Winning a major literature prize, Indian-born author Shumona Sinha based her novel on her personal experience of working with refugees - and isn't afraid of violating the rules of political correctness.
Author Shumona Sinha, born in Calcutta in 1973 and living in France since 2001, has been awarded the 2016 International Literature Prize of Berlin's House of World Cultures and of the "Stiftung Elementarteilchen" (Elemental Particles Foundation). Sinha shares the cash award of 35,000 euros ($39,000) with her translator, Lena Müller.
Recognizing excellent works of international contemporary literature in the German translation, the prize was awarded for "Erschlagt die Armen!" (Slay the Poor; "Assommons Les Pauvres!" in the French original), a book about the experience of an Indian-born interpretor working at a French agency where refugees apply for political asylum.
In a statement, the jury explained its decision, saying, "The first-person monologue avoids both a paternalistic view and xenophobic paranoia."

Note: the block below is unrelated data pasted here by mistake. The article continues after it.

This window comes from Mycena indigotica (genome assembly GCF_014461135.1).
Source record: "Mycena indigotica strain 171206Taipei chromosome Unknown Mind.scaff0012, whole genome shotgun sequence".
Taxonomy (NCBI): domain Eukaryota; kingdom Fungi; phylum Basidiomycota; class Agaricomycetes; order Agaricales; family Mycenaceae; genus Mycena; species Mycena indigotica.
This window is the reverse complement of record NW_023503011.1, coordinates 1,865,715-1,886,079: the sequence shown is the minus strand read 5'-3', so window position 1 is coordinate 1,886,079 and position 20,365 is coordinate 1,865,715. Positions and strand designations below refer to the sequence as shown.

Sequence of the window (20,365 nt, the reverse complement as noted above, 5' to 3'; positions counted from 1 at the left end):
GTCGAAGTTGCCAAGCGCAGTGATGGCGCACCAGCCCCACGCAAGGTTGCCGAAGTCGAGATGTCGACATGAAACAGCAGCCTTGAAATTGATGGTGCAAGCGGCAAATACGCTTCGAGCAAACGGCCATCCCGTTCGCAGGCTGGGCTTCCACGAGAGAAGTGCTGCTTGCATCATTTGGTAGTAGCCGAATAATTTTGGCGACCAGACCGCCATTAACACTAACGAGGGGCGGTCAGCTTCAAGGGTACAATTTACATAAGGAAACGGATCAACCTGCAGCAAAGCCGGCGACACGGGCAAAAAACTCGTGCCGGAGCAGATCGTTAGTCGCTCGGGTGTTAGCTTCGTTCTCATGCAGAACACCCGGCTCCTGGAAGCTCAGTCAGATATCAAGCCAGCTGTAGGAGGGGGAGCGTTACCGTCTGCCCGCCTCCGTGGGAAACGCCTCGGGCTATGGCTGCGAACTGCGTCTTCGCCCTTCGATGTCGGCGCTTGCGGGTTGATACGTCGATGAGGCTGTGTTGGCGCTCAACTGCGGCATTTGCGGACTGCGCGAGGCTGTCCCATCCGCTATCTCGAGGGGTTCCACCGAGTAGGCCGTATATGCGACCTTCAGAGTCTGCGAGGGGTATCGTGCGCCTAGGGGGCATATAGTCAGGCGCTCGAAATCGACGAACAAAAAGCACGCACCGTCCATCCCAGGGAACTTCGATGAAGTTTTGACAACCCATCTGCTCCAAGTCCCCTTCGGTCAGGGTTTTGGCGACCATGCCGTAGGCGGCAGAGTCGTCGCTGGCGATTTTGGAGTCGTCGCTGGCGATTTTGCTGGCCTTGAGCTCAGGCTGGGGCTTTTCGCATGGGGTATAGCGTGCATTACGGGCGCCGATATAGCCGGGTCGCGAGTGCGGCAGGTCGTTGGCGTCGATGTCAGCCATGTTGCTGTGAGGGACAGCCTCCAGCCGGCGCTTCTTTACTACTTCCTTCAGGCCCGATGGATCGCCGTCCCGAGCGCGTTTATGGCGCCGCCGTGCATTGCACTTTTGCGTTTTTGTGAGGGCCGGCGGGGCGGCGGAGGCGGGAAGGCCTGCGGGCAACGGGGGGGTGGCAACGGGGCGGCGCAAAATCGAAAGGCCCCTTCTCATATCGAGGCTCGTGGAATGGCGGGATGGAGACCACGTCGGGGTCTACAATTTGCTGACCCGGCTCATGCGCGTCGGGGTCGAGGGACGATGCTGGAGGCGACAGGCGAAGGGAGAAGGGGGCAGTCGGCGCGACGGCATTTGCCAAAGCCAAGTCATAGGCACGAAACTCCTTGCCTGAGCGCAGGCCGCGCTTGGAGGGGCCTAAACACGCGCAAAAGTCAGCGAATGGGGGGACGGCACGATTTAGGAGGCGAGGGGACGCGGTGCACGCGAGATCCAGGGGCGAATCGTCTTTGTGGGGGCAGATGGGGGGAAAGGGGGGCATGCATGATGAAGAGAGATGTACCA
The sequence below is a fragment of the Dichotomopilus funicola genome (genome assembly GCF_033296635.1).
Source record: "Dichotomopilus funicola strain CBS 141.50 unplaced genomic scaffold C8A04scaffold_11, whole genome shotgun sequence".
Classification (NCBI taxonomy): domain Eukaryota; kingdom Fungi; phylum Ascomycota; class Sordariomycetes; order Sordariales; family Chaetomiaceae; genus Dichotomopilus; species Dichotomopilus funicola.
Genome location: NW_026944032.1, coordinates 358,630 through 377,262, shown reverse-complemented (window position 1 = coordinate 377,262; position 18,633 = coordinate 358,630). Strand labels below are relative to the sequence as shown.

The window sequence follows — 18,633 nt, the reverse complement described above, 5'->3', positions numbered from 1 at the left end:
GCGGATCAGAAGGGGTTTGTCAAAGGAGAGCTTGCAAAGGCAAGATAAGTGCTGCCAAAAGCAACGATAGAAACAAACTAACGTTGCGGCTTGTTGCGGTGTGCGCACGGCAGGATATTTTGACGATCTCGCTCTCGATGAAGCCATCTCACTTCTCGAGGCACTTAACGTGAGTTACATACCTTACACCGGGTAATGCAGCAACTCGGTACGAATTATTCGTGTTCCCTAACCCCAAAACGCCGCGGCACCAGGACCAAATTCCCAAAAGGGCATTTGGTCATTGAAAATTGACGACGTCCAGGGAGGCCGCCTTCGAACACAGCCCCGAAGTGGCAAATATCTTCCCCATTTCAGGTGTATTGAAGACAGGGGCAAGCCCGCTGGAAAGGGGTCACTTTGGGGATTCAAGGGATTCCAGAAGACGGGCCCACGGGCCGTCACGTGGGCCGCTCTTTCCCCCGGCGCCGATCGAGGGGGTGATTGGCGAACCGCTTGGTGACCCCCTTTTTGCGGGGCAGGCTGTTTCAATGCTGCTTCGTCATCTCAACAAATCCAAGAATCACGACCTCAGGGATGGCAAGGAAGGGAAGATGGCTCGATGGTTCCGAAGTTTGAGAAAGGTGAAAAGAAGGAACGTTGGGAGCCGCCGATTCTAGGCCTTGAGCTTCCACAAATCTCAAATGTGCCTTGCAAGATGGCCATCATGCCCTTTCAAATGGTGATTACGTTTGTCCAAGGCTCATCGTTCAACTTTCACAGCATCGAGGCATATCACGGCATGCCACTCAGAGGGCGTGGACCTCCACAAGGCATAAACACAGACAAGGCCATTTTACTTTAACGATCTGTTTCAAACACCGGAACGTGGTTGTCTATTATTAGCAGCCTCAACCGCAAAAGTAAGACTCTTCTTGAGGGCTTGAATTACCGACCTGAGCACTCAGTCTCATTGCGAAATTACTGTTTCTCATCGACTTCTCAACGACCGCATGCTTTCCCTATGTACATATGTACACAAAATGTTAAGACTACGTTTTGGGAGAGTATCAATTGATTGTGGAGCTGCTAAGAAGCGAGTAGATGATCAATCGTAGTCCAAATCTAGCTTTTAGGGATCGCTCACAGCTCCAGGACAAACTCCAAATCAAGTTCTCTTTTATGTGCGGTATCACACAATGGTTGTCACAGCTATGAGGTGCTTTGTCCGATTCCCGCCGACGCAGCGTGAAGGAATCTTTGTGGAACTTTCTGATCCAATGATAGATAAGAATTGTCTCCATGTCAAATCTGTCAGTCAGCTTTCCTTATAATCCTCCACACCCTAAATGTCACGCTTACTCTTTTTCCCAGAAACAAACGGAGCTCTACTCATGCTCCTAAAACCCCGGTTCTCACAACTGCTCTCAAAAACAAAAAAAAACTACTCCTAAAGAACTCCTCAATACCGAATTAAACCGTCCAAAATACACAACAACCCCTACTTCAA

DW: Shumona Sinha, we're meeting on a special day. Yesterday the people of Great Britain decided to leave the European Union. How would you have voted?
Shumona Sinha: If I had the chance, I would have voted to stay in Europe. It is a very complicated situation. As a writer I do not have the capacity to answer geopolitical questions. I can only have raise questions - in a very fictional form.
The French politician Marine Le Pen of the far-right "National Front" strongly advocates holding a similar referendum there too. Are you afraid of similar developments in France?
They're already going on. Marine Le Pen always capitalizes on any incident in the world, be it Orlando, Bataclan, Charlie Hebdo or the Brexit. Dishonest people will always do that to promote their ideology or propaganda.
Extremist or rightist forces are on the rise in many countries. Indian Prime Minister Narendra Modi, from the BJP, is a force for fundamentalist Hinduism, which is responsible for the genocide of the Muslims. A former member of his party assassinated Mahatma Gandhi. We forget these things, but the rise of radical forces in the world is actually very frightening.